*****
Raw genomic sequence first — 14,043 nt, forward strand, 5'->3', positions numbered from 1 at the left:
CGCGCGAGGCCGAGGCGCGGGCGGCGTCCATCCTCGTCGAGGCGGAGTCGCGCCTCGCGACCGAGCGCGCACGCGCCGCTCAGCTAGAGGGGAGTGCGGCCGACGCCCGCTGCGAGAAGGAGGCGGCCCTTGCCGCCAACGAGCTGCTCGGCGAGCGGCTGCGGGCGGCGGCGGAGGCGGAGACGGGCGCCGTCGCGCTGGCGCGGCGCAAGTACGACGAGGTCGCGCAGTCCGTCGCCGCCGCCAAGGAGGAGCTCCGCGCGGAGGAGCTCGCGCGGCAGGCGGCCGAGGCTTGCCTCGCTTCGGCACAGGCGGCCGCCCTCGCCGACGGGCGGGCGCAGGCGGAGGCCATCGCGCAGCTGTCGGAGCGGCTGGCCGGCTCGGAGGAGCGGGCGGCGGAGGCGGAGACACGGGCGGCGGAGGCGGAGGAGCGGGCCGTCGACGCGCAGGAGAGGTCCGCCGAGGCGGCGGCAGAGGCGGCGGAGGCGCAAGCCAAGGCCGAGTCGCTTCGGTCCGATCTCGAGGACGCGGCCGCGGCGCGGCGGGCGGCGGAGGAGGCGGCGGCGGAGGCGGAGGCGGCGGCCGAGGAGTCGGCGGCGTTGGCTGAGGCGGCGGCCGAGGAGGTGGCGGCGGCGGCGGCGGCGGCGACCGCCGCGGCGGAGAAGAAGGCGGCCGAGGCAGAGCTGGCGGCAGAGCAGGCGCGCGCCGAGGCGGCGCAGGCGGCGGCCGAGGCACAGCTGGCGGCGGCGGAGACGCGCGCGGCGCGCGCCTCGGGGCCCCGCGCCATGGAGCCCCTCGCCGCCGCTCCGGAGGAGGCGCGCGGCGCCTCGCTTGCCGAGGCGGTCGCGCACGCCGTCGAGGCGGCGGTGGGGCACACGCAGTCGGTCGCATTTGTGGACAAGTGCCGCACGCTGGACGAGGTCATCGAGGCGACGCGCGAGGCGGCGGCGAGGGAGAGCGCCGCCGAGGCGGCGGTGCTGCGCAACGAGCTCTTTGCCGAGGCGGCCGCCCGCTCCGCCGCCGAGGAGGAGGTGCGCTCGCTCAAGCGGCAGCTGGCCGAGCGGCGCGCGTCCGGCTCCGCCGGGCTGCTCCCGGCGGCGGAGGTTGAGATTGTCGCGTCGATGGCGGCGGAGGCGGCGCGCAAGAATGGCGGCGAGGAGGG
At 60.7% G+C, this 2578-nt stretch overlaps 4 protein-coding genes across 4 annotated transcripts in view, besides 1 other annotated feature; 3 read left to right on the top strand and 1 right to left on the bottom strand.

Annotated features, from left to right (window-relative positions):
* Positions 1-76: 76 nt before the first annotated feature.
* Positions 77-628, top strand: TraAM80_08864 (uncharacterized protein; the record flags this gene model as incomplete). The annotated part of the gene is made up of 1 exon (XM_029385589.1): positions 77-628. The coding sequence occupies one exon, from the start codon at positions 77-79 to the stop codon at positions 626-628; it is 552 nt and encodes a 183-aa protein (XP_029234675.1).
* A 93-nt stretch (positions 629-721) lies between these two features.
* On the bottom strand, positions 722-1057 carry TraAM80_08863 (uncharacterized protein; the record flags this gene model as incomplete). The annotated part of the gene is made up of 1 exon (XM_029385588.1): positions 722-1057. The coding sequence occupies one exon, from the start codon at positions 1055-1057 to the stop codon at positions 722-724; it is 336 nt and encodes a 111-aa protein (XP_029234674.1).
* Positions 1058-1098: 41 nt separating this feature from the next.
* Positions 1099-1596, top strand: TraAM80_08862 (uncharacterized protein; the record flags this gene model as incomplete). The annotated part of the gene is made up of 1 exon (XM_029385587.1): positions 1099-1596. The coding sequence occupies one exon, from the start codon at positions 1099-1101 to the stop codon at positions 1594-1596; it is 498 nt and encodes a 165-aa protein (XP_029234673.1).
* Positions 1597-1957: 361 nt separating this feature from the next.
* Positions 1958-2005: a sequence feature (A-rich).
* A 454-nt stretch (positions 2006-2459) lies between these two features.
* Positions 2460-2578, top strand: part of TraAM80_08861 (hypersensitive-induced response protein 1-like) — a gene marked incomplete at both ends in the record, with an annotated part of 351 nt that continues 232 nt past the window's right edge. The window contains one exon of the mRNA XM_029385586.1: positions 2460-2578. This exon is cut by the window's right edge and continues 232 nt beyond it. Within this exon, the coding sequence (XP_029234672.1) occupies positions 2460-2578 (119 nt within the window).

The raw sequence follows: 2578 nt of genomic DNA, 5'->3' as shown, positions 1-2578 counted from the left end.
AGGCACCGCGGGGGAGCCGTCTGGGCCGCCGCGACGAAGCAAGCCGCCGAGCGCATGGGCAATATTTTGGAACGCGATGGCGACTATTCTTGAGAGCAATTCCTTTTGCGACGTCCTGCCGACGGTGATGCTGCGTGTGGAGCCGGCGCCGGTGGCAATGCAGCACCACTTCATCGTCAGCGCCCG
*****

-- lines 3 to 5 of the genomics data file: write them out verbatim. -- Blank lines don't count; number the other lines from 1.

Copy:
At 60.7% G+C, this 2578-nt stretch overlaps 4 protein-coding genes across 4 annotated transcripts in view, besides 1 other annotated feature; 3 read left to right on the top strand and 1 right to left on the bottom strand.

Annotated features, from left to right (window-relative positions):
* Positions 1-76: 76 nt before the first annotated feature.